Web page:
“I always believed that one woman’s success can only help another woman’s success. ~ Gloria Vanderbilt
In honor of Women’s History Month, this is the first of a two-part series.
I recently attended a women’s networking group. One of the issues that came up for discussion was the tendency for us, as women, to doubt ourselves and our abilities, even when it’s been objectively shown that we are quite capable and competent. Perhaps, one advantage of being in my “middle-age” years is that I have finally come to a point in my life where I feel more confident. Many of my peers have told me that their own confidence has increased as well. In fact, research has found that self-esteem is at its highest when reaching middle age. But, it was not an easy path to get to this point, and the fact that I am a woman and at this age has also led to situations in which this confidence has still been shaken.
Being brought up in a time when what men had to say was taken more seriously than what a woman said, it’s taken a certain level of courage for many of us to stand in our truth and let our voices be heard. We often received the message of invisibility in subtle and not-so-subtle ways from the media, our peers, our teachers, and our bosses. I came across this even during my training in graduate school. There I was in a doctoral program, and I had no role models of successful women psychologists to model myself after, to give my voice some validity, until near the end of my graduate school training. It was during my pre-doctoral internship year that I finally had some amazing female mentors. At that point, something shifted within me. I suddenly had strong women to look to for answers and began to feel that I, too, could be an expert in my field. I am grateful for having those women mentors. Yet, it’s not the case that all women have this experience, especially when entering fields that are mostly dominated by men.
Today, we see that we may have “come a long way,” as the old commercial stated, but the perception that what men have to say is more valuable, versus what women have to say, still exists. To this day, women have a much higher tendency to question our own abilities, as well as have our abilities questioned by others. Researcher, Adrian Furnham, at University College London, analyzed 30 studies regarding gender differences in perceived intelligence in 2008 and found that, consistently, men and women demonstrated equal intelligence on IQ tests, but that men were more likely to overestimate their own intelligence, while women were more likely to underestimate their intelligence by an average of 5 points.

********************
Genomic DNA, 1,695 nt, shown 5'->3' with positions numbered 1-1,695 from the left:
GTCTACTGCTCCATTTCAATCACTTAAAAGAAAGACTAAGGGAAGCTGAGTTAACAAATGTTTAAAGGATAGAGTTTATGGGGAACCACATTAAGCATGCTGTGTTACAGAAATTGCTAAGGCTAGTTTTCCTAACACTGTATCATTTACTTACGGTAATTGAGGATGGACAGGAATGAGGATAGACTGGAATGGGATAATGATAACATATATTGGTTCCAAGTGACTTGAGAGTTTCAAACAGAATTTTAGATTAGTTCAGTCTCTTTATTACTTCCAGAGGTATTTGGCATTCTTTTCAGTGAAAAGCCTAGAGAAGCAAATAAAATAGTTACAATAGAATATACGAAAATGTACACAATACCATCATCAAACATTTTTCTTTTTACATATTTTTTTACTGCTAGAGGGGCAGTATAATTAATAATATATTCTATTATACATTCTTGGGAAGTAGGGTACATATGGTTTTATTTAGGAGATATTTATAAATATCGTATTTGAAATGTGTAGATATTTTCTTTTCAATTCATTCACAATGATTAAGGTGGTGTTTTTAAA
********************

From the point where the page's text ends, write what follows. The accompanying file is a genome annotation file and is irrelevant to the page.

While, middle-aged women often have the advantage of finally believing our abilities and expertise, there is now a new set of obstacles. Many of us feel suddenly “invisible” because of our age. Pulitzer Prize-winning author, Elizabeth Janeway wrote, of the aging woman in her book, Between Myth and Morning, “We are in a double bind. We are expected to feel inferior not only as women, but because we are old.” Although we’ve made progress in this area since she wrote this in 1974, these two obstacles still very much exist for us. Women are told much more than men that how we look is most important, and, in this youth-focused society, looking younger is seen as critical for our success in all areas of our life — especially for women. Middle-aged women are not as respected for what they have to say and what expertise they have to offer, as they are for how young and “attractive” they look “for their age.” They are often demeaned for looking and being older, what, Clare Shaw, author of the book, Sageism: How To Be An Older Woman, calls “failed-to-be-young syndrome.”
Shaw writes, “Women who have reached middle-age … are too often made to feel invisible and are consequently retreating into dark corners. It’s about time we came out into the light and shouted about how great older women are and how much they have to contribute to this society, which is sadly still rife with ageism and sexism.”
Stay tuned for the second blog of this two-part series, HOW We Can Find Our Power At Any Age.
Earlier on Huff/Post50:
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Mara Karpel, Ph.D. Licensed clinical psychologist, speaker, writer, and host of the internet radio show, “Dr. Mara Karpel & Your Golden Years”
Originally published at www.huffingtonpost.com on March 18, 2016.
Originally published at medium.com